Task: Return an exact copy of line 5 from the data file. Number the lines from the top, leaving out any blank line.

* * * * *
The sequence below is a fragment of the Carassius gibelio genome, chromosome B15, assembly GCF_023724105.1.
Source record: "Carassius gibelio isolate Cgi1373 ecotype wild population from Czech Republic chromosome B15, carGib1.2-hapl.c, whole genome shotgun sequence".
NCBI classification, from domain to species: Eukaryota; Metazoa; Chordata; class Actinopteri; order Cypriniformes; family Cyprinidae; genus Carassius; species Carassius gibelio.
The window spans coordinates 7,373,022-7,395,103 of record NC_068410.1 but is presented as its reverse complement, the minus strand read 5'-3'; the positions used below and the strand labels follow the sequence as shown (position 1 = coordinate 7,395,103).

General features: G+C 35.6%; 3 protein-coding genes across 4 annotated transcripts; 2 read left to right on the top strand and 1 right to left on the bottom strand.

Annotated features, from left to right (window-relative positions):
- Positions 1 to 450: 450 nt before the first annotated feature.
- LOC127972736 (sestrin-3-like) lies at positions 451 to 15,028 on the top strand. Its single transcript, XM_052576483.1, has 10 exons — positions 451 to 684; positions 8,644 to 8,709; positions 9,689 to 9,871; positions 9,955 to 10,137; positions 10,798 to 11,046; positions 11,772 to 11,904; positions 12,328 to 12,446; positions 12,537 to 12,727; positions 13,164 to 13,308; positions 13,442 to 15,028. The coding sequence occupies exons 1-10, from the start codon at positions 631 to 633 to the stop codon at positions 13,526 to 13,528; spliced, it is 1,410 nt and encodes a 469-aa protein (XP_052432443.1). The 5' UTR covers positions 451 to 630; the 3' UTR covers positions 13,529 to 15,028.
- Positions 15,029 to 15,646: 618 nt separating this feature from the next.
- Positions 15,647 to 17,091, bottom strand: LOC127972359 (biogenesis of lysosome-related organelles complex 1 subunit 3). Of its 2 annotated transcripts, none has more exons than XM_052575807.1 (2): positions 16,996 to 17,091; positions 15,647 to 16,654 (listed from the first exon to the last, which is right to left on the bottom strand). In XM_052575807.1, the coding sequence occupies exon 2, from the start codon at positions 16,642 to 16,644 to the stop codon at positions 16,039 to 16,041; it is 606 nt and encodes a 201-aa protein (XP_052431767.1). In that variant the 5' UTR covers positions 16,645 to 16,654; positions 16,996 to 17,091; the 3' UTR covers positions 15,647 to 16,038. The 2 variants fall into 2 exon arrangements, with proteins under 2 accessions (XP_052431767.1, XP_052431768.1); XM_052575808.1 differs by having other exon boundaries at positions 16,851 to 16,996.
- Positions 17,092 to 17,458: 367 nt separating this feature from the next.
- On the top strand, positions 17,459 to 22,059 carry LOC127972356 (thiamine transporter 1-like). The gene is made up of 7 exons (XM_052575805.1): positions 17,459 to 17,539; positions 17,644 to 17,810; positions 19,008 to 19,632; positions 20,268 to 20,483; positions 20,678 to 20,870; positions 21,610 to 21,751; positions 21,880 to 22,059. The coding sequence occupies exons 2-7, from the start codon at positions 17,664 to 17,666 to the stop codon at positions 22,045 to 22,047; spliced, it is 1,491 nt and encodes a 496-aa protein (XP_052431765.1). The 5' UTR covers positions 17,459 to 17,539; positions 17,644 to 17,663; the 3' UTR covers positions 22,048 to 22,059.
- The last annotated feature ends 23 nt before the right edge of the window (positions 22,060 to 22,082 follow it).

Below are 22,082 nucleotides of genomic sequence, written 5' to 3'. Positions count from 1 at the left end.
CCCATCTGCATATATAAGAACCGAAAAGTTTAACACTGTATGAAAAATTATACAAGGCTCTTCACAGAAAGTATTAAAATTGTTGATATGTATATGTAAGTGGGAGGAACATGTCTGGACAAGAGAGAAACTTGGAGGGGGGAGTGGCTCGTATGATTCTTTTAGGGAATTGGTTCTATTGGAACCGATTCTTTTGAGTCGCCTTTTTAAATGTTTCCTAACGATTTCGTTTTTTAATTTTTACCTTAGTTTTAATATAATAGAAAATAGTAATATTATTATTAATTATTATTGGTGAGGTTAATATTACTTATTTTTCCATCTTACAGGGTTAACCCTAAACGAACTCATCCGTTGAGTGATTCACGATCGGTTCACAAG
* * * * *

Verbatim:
General features: G+C 35.6%; 3 protein-coding genes across 4 annotated transcripts; 2 read left to right on the top strand and 1 right to left on the bottom strand.